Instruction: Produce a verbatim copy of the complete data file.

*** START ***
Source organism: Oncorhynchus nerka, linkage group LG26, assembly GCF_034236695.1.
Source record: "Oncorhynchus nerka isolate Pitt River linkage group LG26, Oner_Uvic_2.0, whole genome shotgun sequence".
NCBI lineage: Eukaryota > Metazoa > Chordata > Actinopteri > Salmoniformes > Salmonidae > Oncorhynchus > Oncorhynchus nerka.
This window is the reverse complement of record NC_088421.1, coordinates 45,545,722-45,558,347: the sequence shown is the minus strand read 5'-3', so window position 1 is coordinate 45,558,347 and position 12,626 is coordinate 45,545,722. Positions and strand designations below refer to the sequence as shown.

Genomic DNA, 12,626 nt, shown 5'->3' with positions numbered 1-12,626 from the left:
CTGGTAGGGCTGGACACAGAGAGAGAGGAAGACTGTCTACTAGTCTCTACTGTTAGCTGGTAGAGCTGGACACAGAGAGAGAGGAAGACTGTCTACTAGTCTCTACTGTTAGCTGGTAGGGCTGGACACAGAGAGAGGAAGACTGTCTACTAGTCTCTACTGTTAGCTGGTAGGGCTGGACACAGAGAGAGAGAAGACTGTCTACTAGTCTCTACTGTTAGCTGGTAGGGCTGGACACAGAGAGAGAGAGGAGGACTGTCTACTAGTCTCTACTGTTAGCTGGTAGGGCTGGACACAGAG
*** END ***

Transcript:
Source organism: Oncorhynchus nerka, linkage group LG26, assembly GCF_034236695.1.
Source record: "Oncorhynchus nerka isolate Pitt River linkage group LG26, Oner_Uvic_2.0, whole genome shotgun sequence".
NCBI lineage: Eukaryota > Metazoa > Chordata > Actinopteri > Salmoniformes > Salmonidae > Oncorhynchus > Oncorhynchus nerka.
This window is the reverse complement of record NC_088421.1, coordinates 45,545,722-45,558,347: the sequence shown is the minus strand read 5'-3', so window position 1 is coordinate 45,558,347 and position 12,626 is coordinate 45,545,722. Positions and strand designations below refer to the sequence as shown.

Genomic DNA, 12,626 nt, shown 5'->3' with positions numbered 1-12,626 from the left:
CTGGTAGGGCTGGACACAGAGAGAGAGGAAGACTGTCTACTAGTCTCTACTGTTAGCTGGTAGAGCTGGACACAGAGAGAGAGGAAGACTGTCTACTAGTCTCTACTGTTAGCTGGTAGGGCTGGACACAGAGAGAGGAAGACTGTCTACTAGTCTCTACTGTTAGCTGGTAGGGCTGGACACAGAGAGAGAGAAGACTGTCTACTAGTCTCTACTGTTAGCTGGTAGGGCTGGACACAGAGAGAGAGAGGAGGACTGTCTACTAGTCTCTACTGTTAGCTGGTAGGGCTGGACACAGAG